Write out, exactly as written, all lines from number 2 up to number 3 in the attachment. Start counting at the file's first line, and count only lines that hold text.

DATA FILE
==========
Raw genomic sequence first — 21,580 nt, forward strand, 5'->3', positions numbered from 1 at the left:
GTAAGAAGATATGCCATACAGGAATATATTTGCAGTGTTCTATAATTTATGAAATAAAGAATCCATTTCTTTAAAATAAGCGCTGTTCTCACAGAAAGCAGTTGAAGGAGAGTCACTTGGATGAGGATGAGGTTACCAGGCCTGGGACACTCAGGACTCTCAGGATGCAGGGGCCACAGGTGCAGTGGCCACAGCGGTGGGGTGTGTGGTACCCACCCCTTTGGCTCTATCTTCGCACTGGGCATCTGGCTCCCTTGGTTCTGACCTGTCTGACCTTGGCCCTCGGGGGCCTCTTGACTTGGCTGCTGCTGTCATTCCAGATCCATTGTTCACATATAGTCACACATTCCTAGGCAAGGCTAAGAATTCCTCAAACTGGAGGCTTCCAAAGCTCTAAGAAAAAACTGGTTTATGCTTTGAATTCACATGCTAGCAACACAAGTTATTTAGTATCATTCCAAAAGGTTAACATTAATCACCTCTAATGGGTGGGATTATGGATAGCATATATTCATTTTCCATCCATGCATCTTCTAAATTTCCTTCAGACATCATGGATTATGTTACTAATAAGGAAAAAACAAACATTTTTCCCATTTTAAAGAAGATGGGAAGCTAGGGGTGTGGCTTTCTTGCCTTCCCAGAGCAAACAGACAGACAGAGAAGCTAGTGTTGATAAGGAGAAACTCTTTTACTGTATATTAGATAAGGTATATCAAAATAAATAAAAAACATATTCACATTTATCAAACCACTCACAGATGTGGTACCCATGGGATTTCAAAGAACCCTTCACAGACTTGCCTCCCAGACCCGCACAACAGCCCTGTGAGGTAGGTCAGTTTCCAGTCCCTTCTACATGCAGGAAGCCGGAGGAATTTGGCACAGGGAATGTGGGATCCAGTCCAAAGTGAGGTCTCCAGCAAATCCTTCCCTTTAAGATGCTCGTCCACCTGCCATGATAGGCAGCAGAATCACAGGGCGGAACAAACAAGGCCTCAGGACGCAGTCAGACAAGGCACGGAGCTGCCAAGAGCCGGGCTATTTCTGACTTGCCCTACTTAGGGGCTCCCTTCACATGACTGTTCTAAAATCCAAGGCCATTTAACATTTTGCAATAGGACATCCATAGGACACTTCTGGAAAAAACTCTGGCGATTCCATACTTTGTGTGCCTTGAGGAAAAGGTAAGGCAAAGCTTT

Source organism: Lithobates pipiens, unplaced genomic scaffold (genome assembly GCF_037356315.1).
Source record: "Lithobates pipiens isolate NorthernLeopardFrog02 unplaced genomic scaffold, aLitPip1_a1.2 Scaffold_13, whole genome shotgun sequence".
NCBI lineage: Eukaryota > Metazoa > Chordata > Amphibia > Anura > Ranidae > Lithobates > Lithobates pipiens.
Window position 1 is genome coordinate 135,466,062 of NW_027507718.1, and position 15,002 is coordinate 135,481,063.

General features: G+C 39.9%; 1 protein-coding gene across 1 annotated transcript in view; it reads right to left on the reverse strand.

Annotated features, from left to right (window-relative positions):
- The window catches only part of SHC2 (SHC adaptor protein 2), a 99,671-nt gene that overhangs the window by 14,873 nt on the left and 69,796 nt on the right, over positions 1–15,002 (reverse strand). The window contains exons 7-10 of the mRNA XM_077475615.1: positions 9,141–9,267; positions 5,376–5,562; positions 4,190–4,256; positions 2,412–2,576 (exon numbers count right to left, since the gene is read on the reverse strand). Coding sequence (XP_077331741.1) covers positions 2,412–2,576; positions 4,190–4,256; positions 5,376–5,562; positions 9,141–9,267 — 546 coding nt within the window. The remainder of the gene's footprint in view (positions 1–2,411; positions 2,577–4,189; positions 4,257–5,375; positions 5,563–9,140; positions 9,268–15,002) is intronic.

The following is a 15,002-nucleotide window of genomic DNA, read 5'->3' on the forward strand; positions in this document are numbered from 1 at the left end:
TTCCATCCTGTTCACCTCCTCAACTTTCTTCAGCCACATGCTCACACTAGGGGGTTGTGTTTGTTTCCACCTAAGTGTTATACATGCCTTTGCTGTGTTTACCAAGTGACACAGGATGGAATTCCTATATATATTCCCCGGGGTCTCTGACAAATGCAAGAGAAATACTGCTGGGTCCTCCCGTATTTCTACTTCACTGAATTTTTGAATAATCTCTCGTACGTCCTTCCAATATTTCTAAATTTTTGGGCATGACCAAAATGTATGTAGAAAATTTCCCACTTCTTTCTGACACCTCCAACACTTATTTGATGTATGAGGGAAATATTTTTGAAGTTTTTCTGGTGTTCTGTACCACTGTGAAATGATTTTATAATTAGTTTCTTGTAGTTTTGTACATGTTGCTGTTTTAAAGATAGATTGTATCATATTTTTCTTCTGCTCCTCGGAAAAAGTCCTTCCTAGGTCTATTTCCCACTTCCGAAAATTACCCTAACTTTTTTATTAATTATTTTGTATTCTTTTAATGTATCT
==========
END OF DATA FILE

GTAAGAAGATATGCCATACAGGAATATATTTGCAGTGTTCTATAATTTATGAAATAAAGAATCCATTTCTTTAAAATAAGCGCTGTTCTCACAGAAAGCAGTTGAAGGAGAGTCACTTGGATGAGGATGAGGTTACCAGGCCTGGGACACTCAGGACTCTCAGGATGCAGGGGCCACAGGTGCAGTGGCCACAGCGGTGGGGTGTGTGGTACCCACCCCTTTGGCTCTATCTTCGCACTGGGCATCTGGCTCCCTTGGTTCTGACCTGTCTGACCTTGGCCCTCGGGGGCCTCTTGACTTGGCTGCTGCTGTCATTCCAGATCCATTGTTCACATATAGTCACACATTCCTAGGCAAGGCTAAGAATTCCTCAAACTGGAGGCTTCCAAAGCTCTAAGAAAAAACTGGTTTATGCTTTGAATTCACATGCTAGCAACACAAGTTATTTAGTATCATTCCAAAAGGTTAACATTAATCACCTCTAATGGGTGGGATTATGGATAGCATATATTCATTTTCCATCCATGCATCTTCTAAATTTCCTTCAGACATCATGGATTATGTTACTAATAAGGAAAAAACAAACATTTTTCCCATTTTAAAGAAGATGGGAAGCTAGGGGTGTGGCTTTCTTGCCTTCCCAGAGCAAACAGACAGACAGAGAAGCTAGTGTTGATAAGGAGAAACTCTTTTACTGTATATTAGATAAGGTATATCAAAATAAATAAAAAACATATTCACATTTATCAAACCACTCACAGATGTGGTACCCATGGGATTTCAAAGAACCCTTCACAGACTTGCCTCCCAGACCCGCACAACAGCCCTGTGAGGTAGGTCAGTTTCCAGTCCCTTCTACATGCAGGAAGCCGGAGGAATTTGGCACAGGGAATGTGGGATCCAGTCCAAAGTGAGGTCTCCAGCAAATCCTTCCCTTTAAGATGCTCGTCCACCTGCCATGATAGGCAGCAGAATCACAGGGCGGAACAAACAAGGCCTCAGGACGCAGTCAGACAAGGCACGGAGCTGCCAAGAGCCGGGCTATTTCTGACTTGCCCTACTTAGGGGCTCCCTTCACATGACTGTTCTAAAATCCAAGGCCATTTAACATTTTGCAATAGGACATCCATAGGACACTTCTGGAAAAAACTCTGGCGATTCCATACTTTGTGTGCCTTGAGGAAAAGGTAAGGCAAAGCTTT

Source organism: Lithobates pipiens, unplaced genomic scaffold (genome assembly GCF_037356315.1).